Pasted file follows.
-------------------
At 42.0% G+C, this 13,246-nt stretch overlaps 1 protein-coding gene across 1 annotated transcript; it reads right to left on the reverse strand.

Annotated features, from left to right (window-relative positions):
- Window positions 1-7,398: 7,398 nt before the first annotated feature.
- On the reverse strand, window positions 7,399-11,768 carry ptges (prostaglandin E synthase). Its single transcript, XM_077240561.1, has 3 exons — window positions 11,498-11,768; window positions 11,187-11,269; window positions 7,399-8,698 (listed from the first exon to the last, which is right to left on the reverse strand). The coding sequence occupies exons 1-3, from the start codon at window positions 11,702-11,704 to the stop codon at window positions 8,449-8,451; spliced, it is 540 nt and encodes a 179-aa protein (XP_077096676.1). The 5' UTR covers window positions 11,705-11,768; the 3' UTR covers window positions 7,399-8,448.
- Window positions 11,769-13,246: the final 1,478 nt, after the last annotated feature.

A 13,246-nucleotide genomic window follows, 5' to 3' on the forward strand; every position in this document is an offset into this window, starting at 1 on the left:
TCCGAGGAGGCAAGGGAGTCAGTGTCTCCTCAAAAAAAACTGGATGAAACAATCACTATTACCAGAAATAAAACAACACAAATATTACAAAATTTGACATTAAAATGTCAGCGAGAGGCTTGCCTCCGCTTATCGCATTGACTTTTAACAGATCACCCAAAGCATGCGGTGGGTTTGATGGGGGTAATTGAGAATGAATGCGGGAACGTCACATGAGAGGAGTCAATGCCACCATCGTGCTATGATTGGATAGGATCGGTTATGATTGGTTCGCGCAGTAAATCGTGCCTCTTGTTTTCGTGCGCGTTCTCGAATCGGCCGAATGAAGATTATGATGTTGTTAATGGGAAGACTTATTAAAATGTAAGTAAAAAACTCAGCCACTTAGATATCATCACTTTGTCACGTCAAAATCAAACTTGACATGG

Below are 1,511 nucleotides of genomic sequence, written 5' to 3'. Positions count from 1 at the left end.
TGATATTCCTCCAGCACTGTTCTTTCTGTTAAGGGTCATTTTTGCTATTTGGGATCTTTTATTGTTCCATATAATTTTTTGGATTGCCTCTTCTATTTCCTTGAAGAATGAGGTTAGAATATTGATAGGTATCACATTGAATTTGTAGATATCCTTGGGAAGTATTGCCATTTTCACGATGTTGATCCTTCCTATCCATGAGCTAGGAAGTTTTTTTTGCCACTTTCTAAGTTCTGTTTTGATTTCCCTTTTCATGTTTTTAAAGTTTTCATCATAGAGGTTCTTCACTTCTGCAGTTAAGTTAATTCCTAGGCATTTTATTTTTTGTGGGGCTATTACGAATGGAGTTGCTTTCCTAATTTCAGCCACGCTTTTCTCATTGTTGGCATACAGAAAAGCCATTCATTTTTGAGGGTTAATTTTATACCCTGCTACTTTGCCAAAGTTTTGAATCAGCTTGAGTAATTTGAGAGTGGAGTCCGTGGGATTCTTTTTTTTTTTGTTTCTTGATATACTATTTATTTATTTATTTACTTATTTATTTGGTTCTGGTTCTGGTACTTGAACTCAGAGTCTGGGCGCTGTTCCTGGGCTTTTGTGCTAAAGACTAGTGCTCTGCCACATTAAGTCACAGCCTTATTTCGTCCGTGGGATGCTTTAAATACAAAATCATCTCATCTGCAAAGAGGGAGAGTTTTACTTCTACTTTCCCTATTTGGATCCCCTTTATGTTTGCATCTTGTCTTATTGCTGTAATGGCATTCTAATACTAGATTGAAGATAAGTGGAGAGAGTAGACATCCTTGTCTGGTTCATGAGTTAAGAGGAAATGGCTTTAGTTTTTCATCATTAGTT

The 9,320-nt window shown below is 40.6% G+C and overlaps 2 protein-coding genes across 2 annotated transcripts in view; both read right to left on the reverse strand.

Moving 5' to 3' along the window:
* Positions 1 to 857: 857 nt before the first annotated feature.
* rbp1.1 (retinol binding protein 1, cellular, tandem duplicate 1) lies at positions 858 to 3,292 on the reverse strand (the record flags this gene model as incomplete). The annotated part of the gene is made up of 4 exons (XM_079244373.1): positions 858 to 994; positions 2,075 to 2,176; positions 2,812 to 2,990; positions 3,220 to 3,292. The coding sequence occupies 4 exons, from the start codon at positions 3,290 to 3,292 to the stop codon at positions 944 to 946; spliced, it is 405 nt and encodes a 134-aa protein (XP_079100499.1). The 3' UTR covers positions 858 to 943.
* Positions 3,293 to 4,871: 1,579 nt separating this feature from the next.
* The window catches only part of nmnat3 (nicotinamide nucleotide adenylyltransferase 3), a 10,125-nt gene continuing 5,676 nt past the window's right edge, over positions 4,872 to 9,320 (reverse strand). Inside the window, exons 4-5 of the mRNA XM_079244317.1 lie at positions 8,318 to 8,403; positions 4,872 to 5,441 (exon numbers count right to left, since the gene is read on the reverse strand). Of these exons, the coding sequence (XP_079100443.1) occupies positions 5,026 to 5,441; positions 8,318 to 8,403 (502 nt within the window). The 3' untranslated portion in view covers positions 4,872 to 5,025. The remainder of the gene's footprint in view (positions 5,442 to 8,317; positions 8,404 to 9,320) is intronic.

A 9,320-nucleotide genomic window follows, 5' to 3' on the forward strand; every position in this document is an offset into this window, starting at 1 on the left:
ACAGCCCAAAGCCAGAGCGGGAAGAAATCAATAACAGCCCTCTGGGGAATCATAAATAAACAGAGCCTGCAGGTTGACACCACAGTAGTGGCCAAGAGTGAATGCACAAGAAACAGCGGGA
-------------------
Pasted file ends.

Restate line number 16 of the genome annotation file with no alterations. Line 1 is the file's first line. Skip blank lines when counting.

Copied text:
A 9,320-nucleotide genomic window follows, 5' to 3' on the forward strand; every position in this document is an offset into this window, starting at 1 on the left: